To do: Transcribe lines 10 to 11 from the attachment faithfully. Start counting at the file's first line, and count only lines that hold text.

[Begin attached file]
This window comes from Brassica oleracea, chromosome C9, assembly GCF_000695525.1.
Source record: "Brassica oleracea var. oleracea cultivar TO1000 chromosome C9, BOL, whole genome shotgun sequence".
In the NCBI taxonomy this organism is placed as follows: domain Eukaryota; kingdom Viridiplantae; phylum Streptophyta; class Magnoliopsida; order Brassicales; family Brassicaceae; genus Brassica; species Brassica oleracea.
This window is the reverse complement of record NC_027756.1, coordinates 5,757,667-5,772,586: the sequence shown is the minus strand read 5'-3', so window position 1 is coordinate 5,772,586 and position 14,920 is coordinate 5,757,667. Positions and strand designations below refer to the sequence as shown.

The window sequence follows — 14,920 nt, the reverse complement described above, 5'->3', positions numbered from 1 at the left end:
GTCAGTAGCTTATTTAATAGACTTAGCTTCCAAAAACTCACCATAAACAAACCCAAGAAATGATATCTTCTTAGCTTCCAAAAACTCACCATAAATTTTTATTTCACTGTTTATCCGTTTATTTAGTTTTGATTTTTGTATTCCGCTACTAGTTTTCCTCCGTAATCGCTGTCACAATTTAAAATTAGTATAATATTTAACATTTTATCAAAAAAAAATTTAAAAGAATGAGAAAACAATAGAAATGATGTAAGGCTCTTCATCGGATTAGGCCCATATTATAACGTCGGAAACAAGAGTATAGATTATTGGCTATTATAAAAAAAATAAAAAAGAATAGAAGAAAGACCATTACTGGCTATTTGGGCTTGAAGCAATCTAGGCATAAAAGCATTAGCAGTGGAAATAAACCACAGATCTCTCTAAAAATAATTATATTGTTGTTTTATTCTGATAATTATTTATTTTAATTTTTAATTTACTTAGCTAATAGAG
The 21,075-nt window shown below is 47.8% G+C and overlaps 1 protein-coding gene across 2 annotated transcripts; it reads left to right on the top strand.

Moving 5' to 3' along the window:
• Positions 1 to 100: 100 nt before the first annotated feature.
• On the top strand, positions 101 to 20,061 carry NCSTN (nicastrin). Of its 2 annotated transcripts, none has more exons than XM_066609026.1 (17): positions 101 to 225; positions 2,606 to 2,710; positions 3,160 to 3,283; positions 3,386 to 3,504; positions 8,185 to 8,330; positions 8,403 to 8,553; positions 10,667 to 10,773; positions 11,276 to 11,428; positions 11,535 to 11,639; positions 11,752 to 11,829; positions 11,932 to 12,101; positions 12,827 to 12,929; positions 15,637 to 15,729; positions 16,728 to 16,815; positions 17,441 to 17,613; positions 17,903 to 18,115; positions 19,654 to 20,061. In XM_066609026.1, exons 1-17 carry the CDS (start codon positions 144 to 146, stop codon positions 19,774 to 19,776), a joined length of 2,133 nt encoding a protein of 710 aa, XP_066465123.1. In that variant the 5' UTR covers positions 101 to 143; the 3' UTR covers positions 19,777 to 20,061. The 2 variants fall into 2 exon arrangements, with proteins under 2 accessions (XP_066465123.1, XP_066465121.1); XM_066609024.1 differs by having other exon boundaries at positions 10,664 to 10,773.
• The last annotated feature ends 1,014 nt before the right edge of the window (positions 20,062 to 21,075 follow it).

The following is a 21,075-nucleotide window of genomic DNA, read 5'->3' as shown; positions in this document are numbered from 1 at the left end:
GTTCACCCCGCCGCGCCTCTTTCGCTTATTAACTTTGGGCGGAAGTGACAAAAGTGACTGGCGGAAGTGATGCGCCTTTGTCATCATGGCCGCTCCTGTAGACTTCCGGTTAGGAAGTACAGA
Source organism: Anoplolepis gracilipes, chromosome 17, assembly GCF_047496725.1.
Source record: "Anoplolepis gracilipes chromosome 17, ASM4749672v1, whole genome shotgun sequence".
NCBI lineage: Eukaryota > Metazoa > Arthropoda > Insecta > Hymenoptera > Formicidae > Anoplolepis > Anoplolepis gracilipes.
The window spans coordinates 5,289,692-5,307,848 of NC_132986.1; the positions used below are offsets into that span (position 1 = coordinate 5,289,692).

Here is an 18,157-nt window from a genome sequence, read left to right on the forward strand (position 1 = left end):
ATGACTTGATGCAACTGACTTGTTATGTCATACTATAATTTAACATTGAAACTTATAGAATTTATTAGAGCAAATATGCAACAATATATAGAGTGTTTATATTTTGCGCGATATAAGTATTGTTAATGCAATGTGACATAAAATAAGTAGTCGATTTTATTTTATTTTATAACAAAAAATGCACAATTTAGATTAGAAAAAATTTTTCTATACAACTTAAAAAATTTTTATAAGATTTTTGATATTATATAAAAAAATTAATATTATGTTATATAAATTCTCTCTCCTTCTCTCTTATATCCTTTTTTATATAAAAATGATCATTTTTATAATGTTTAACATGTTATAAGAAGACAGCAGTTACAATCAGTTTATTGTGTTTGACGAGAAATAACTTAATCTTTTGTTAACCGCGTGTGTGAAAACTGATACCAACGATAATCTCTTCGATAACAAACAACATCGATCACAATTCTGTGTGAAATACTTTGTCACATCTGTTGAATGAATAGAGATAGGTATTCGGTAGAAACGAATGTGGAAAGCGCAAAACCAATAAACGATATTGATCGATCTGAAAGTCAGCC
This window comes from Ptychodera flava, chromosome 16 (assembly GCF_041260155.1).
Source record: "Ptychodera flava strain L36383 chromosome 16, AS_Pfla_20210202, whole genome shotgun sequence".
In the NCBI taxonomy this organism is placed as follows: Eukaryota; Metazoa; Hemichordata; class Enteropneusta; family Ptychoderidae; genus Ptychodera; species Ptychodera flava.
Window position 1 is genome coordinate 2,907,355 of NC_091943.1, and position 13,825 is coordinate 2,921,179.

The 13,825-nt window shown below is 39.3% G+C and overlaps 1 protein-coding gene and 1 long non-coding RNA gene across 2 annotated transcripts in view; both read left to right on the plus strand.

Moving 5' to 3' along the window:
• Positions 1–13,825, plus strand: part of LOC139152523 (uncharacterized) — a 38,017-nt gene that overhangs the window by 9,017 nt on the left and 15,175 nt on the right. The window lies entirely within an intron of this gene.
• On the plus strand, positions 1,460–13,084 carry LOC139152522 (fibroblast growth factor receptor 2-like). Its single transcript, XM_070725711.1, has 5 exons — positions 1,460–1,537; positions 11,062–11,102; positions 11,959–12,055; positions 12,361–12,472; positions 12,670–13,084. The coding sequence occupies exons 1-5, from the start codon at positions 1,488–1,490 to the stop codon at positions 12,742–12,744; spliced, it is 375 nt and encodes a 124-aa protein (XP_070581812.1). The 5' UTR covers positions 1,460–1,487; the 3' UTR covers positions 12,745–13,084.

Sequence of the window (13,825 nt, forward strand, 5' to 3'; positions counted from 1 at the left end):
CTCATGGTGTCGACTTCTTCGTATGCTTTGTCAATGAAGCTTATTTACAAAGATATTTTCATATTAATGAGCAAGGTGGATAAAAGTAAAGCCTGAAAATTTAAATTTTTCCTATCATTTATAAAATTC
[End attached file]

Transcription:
• On the top strand, positions 101 to 20,061 carry NCSTN (nicastrin). Of its 2 annotated transcripts, none has more exons than XM_066609026.1 (17): positions 101 to 225; positions 2,606 to 2,710; positions 3,160 to 3,283; positions 3,386 to 3,504; positions 8,185 to 8,330; positions 8,403 to 8,553; positions 10,667 to 10,773; positions 11,276 to 11,428; positions 11,535 to 11,639; positions 11,752 to 11,829; positions 11,932 to 12,101; positions 12,827 to 12,929; positions 15,637 to 15,729; positions 16,728 to 16,815; positions 17,441 to 17,613; positions 17,903 to 18,115; positions 19,654 to 20,061. In XM_066609026.1, exons 1-17 carry the CDS (start codon positions 144 to 146, stop codon positions 19,774 to 19,776), a joined length of 2,133 nt encoding a protein of 710 aa, XP_066465123.1. In that variant the 5' UTR covers positions 101 to 143; the 3' UTR covers positions 19,777 to 20,061. The 2 variants fall into 2 exon arrangements, with proteins under 2 accessions (XP_066465123.1, XP_066465121.1); XM_066609024.1 differs by having other exon boundaries at positions 10,664 to 10,773.
• The last annotated feature ends 1,014 nt before the right edge of the window (positions 20,062 to 21,075 follow it).